Now. Here. This.

Every day – and I mean EVERY DAY – I spend some time thinking about and feeling the emotions related to the following:

1. Some event or person in my past that hurt me or that I perceive as having hurt me.

2. Concern/anxiety about the future. Will there be enough? Will I be able to provide? Will I have the courage to do what I most want? Et cetera, ad nauseam.

3. What I am doing right now that excites and energizes me, the contribution I am making, the purpose I am living into, the possibility I am fulfilling, the lives I am changing, starting with my own.

A good day is one in which numbers one and two are kept to a minimum and number three ascends with vigor. A bad day is when I let the past and/or the future determine the quality of the present. And, more importantly, my presence.

Replaying the difficulties of the past – especially by casting oneself as a victim of circumstance – as if doing so will yield a different outcome only robs you of the opportunity to create something new in the present.

Anxiously anticipating the future – especially through some story about insufficiency or inadequacy – when all you can control is your own behavior, your own choices, is energy lost to fear of the unknown.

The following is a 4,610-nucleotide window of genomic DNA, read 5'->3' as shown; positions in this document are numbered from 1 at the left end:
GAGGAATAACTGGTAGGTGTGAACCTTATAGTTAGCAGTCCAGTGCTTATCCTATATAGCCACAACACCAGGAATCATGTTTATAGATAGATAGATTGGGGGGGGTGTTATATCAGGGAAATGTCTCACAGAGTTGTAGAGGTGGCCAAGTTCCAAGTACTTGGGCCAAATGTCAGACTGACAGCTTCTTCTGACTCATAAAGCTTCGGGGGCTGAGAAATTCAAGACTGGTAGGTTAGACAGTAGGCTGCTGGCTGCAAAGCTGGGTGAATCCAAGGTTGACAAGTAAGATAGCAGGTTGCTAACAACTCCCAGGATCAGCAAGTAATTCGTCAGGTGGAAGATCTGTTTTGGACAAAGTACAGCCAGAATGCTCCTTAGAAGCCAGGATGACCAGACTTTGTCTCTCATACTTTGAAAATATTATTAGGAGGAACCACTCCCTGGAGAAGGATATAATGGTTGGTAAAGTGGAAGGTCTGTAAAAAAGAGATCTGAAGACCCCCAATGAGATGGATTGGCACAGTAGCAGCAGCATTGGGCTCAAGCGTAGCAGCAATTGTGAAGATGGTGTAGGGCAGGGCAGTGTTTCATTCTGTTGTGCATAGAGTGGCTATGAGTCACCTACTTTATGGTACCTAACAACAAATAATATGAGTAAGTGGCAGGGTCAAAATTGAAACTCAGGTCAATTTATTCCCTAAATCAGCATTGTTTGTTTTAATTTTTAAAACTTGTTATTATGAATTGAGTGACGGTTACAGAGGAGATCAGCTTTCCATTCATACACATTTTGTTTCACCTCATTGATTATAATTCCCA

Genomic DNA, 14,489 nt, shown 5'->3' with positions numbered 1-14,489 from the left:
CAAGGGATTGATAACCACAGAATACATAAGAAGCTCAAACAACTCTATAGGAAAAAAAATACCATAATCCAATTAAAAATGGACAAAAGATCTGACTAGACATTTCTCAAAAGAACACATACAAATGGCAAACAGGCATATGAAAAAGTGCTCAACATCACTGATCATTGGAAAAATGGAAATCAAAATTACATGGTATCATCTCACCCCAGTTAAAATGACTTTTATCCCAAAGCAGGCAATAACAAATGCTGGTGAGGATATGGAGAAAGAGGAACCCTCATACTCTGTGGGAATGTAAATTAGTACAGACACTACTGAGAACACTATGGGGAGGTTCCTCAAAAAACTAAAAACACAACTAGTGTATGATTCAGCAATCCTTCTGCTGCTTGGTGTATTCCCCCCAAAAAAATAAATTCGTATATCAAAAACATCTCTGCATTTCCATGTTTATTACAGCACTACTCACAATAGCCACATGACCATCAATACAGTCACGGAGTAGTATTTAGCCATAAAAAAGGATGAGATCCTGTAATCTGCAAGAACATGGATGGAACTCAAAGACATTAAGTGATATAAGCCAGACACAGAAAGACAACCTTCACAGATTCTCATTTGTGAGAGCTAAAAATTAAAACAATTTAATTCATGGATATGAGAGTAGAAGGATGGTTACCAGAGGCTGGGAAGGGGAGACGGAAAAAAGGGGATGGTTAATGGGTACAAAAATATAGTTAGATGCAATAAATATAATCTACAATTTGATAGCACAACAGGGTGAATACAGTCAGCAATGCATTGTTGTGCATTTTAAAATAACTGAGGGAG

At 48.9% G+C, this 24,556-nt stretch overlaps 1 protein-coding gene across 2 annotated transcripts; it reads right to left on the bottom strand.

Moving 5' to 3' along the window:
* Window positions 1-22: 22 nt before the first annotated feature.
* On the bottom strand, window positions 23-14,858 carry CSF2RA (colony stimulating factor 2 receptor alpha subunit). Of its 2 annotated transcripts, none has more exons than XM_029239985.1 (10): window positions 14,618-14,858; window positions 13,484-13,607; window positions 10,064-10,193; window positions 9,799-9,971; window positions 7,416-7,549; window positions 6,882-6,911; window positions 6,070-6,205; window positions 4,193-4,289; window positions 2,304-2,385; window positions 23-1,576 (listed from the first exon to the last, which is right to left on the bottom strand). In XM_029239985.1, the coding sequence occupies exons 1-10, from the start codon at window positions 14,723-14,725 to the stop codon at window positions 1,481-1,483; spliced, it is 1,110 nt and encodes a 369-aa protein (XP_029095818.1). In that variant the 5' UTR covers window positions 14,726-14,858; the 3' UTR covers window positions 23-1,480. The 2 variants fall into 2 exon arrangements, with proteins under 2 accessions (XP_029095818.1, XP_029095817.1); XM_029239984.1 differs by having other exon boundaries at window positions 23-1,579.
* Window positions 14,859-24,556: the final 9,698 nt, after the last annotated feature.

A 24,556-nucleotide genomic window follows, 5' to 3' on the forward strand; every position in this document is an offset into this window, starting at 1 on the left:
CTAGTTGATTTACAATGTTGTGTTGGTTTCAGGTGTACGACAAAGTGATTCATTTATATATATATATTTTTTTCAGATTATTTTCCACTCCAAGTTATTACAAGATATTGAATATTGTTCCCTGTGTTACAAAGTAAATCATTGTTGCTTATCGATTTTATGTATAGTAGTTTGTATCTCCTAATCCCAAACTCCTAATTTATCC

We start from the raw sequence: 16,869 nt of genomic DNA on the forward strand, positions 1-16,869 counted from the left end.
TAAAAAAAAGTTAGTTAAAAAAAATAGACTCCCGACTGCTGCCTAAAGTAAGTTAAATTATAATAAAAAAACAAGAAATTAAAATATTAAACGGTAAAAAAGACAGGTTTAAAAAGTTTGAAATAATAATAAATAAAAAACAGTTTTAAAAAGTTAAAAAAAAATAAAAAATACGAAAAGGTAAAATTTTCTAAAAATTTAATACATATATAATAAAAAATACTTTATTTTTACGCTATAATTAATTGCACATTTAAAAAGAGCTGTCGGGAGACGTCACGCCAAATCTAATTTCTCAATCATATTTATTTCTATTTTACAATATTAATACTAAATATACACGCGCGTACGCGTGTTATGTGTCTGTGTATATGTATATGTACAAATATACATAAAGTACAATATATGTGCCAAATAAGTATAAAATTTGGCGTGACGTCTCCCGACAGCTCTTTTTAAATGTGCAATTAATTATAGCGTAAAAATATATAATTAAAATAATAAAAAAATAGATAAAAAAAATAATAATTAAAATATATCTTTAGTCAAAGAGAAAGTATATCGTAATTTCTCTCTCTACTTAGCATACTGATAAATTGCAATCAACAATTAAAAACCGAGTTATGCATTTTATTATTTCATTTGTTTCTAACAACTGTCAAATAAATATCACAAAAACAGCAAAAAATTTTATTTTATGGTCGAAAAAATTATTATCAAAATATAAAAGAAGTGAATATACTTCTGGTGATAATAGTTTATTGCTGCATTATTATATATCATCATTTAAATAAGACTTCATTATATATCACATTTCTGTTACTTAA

There is nothing you can do to change the past. There is nothing you can do to predict the future.

What you can do is decide in this moment, at this place and with these people, that you will become as clear as possible about these things:

  • Who you are.
  • Where you are going.
  • The next step you can take.
  • And how much you are willing to love and serve the person in front of you right now.

Thanks to Fr. Greg Boyle, S.J. who, in his talk with Krista Tippett referenced the musical “Now. Here. This.”

DAVID BERRY is the founder of RULE13 Learning. He writes about the complexity of leading in a changing world, especially the parts where he doesn’t handle it very well. If you enjoyed this post someone else might, too. Please pass it along.

One thought on “Now. Here. This.

  1. David… I love your take on this. The interview with Fr. Greg Boyle grabbed me as well, and the words Now. Here. This. stopped me in my tracks (actually on my morning journey on the elliptical trainer). Like him, these words have become a useful mantra… every day – and I mean EVERY DAY!

    Sent from my iPad


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